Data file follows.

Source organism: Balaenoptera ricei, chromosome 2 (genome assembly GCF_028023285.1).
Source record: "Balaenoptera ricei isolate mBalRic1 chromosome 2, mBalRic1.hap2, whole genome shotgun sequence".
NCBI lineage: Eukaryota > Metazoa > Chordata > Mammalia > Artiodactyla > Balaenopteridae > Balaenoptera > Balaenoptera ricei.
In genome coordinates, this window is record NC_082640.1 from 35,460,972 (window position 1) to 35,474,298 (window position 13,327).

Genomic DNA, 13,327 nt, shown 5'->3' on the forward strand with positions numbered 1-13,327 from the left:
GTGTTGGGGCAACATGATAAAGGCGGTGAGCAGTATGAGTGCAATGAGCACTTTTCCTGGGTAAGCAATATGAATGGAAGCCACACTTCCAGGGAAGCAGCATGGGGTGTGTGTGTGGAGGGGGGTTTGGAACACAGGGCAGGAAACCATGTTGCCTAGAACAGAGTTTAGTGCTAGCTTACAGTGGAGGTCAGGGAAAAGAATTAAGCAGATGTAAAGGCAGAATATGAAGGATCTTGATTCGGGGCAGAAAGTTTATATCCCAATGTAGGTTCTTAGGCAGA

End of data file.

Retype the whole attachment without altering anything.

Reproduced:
Source organism: Balaenoptera ricei, chromosome 2 (genome assembly GCF_028023285.1).
Source record: "Balaenoptera ricei isolate mBalRic1 chromosome 2, mBalRic1.hap2, whole genome shotgun sequence".
NCBI lineage: Eukaryota > Metazoa > Chordata > Mammalia > Artiodactyla > Balaenopteridae > Balaenoptera > Balaenoptera ricei.
In genome coordinates, this window is record NC_082640.1 from 35,460,972 (window position 1) to 35,474,298 (window position 13,327).

Genomic DNA, 13,327 nt, shown 5'->3' on the forward strand with positions numbered 1-13,327 from the left:
GTGTTGGGGCAACATGATAAAGGCGGTGAGCAGTATGAGTGCAATGAGCACTTTTCCTGGGTAAGCAATATGAATGGAAGCCACACTTCCAGGGAAGCAGCATGGGGTGTGTGTGTGGAGGGGGGTTTGGAACACAGGGCAGGAAACCATGTTGCCTAGAACAGAGTTTAGTGCTAGCTTACAGTGGAGGTCAGGGAAAAGAATTAAGCAGATGTAAAGGCAGAATATGAAGGATCTTGATTCGGGGCAGAAAGTTTATATCCCAATGTAGGTTCTTAGGCAGA